U: It's really true. I completely agree. But every time I mention this topic, I am amazed at the amount of negative reactions I get. It compares to backlash I get when I say the Golden Section is a myth. It looks like people are really fond of the notion that you have to have innate talent to succeed, even though they cannot justify in any other way than by saying it is self-evident. Why do you think it’s so?
F: Absolutely. And this opens up a whole big can of worms because it's an easy way to justify your lack of success. So it's very easy to say “I don't have enough talent and therefore I cannot be successful” or “it's not working for me because I don't have much talent as a photographer. I'm not good enough.” That's what it means: “I'm not good enough.” And that goes back into the whole issue of self value which is a huge thing and it's at the bottom of all this argument, because that is everybody's problem. Lack of self value and what we believe we cannot do because we're not good enough. It will affect our communication, our connection with clients, our prices that we set, the products that we offer, the way we run our business, the way we do not really believe that we can do it and therefore we're not going to do it right.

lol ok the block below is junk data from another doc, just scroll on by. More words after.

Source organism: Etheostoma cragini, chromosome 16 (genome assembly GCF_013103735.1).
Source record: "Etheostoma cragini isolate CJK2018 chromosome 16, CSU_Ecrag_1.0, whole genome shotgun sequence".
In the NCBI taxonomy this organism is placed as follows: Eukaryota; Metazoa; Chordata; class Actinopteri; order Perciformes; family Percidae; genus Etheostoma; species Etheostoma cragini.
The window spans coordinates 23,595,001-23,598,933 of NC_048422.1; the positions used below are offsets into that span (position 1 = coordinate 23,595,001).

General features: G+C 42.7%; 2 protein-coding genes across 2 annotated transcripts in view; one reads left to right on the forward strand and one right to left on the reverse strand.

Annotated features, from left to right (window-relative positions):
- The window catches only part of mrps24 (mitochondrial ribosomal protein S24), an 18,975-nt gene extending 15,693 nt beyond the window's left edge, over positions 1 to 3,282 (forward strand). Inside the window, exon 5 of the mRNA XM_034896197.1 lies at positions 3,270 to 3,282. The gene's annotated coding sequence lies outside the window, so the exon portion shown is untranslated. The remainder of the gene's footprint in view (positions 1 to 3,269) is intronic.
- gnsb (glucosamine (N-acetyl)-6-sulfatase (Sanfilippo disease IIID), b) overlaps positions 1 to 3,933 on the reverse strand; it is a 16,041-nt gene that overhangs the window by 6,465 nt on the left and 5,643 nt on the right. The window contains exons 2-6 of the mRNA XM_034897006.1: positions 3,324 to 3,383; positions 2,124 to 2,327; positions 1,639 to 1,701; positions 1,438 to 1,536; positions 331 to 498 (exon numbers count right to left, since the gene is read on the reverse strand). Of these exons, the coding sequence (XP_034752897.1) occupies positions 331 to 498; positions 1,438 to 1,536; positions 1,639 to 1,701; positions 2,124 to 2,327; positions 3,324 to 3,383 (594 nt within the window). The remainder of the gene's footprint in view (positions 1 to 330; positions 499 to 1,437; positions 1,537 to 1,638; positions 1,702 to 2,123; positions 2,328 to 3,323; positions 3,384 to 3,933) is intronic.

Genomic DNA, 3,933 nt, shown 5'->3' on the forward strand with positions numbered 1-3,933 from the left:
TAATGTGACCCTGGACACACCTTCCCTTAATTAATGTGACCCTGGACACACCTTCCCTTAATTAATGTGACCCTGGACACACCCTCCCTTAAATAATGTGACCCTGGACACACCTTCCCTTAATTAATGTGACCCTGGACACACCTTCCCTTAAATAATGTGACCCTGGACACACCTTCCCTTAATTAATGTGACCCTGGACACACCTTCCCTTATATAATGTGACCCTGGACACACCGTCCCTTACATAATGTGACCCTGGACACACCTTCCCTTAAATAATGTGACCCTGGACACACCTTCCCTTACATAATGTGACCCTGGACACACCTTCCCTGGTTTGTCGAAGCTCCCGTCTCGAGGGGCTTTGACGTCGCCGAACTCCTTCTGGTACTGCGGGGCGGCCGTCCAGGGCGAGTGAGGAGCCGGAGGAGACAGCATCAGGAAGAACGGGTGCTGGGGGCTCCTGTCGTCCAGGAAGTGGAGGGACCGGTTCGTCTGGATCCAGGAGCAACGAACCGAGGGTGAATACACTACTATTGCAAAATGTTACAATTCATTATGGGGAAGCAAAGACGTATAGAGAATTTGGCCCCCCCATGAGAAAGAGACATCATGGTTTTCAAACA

So the value that we place on our work and the value that we place on ourselves is really the core issue. I think it goes down to that. The superficial comment is: “Oh, you need talent.”. In fact the the self-value and all that kind of stuff is really big in the work that nobody wants to do because you need to get down there and you really need to think and you really need to work on yourself and realize the value that you got and bring it out. And that is a different kind of a work and I end up doing this with pretty much every single one of the people that I coach because we always go and we always get to a point when this thing comes out.